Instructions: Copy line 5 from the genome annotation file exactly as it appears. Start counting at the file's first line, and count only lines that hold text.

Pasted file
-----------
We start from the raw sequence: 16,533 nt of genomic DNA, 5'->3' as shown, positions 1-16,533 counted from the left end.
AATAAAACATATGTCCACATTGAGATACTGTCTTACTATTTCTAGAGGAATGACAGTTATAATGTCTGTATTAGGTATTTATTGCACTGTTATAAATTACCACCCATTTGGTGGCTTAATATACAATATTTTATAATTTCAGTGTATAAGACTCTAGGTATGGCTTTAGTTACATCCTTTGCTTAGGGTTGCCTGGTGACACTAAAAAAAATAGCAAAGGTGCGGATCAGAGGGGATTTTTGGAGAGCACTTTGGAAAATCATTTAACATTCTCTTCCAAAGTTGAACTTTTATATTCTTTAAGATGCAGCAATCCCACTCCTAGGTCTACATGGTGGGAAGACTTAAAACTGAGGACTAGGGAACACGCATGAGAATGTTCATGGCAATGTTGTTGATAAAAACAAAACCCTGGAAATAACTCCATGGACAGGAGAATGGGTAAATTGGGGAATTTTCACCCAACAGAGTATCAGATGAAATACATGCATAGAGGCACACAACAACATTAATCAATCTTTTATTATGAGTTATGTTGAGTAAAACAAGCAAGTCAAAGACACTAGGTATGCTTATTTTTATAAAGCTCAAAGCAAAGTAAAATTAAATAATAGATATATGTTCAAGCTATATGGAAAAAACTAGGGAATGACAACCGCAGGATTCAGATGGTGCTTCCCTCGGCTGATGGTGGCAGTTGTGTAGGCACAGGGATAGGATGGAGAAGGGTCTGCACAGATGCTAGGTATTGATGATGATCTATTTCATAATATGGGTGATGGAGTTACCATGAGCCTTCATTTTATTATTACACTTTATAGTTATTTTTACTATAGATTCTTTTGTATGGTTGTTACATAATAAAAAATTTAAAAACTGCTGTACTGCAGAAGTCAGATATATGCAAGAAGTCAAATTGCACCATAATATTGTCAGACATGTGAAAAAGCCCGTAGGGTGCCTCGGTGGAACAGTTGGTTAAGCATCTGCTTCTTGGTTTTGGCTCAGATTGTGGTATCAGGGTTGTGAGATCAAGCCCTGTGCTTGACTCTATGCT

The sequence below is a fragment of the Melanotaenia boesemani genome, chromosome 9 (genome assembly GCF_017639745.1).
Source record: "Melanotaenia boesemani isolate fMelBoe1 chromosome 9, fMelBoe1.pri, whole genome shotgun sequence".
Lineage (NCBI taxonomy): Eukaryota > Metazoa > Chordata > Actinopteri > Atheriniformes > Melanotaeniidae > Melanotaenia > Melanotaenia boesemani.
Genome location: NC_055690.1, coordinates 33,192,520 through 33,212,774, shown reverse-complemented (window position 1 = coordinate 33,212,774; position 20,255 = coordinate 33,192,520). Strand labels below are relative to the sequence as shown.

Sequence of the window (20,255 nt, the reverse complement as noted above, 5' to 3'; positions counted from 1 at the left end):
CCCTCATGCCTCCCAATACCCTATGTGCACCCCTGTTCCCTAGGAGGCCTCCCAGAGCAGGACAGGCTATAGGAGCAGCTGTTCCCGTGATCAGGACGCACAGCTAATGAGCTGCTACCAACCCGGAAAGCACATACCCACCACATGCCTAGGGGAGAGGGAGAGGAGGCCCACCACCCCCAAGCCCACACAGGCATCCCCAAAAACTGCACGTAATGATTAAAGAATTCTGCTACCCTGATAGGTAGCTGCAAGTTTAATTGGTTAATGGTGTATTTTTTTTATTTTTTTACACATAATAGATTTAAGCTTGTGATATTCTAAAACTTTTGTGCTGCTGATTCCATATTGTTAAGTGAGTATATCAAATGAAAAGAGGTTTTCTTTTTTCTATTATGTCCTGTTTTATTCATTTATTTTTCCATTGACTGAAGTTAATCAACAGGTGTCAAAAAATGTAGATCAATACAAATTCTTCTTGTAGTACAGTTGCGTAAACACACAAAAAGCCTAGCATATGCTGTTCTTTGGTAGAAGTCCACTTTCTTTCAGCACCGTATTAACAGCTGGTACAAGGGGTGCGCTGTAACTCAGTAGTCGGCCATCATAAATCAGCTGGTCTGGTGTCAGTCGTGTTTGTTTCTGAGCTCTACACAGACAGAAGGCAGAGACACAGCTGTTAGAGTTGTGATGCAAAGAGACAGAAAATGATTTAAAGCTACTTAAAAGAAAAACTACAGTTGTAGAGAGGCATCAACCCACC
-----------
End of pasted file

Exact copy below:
Lineage (NCBI taxonomy): Eukaryota > Metazoa > Chordata > Actinopteri > Atheriniformes > Melanotaeniidae > Melanotaenia > Melanotaenia boesemani.